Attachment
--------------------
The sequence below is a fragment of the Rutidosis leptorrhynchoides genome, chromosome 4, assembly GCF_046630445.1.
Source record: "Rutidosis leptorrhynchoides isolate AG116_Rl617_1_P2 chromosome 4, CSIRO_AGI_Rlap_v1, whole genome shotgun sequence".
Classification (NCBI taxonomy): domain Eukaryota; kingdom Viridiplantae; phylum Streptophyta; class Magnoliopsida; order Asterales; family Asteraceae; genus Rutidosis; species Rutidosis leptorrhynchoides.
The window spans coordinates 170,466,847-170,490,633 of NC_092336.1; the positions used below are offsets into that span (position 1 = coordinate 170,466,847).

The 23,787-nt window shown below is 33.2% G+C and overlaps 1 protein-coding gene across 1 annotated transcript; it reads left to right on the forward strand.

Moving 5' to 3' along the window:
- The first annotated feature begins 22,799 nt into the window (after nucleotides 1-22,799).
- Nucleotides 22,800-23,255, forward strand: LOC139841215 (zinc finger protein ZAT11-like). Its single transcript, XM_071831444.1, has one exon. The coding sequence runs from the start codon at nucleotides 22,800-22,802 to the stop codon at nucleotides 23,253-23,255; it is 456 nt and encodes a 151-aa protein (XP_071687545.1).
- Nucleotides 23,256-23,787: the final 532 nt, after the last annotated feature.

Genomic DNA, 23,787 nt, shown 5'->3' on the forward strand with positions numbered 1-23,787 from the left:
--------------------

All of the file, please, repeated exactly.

The sequence below is a fragment of the Rutidosis leptorrhynchoides genome, chromosome 4, assembly GCF_046630445.1.
Source record: "Rutidosis leptorrhynchoides isolate AG116_Rl617_1_P2 chromosome 4, CSIRO_AGI_Rlap_v1, whole genome shotgun sequence".
Classification (NCBI taxonomy): domain Eukaryota; kingdom Viridiplantae; phylum Streptophyta; class Magnoliopsida; order Asterales; family Asteraceae; genus Rutidosis; species Rutidosis leptorrhynchoides.
The window spans coordinates 170,466,847-170,490,633 of NC_092336.1; the positions used below are offsets into that span (position 1 = coordinate 170,466,847).

The 23,787-nt window shown below is 33.2% G+C and overlaps 1 protein-coding gene across 1 annotated transcript; it reads left to right on the forward strand.

Moving 5' to 3' along the window:
- The first annotated feature begins 22,799 nt into the window (after nucleotides 1-22,799).
- Nucleotides 22,800-23,255, forward strand: LOC139841215 (zinc finger protein ZAT11-like). Its single transcript, XM_071831444.1, has one exon. The coding sequence runs from the start codon at nucleotides 22,800-22,802 to the stop codon at nucleotides 23,253-23,255; it is 456 nt and encodes a 151-aa protein (XP_071687545.1).
- Nucleotides 23,256-23,787: the final 532 nt, after the last annotated feature.

Genomic DNA, 23,787 nt, shown 5'->3' on the forward strand with positions numbered 1-23,787 from the left: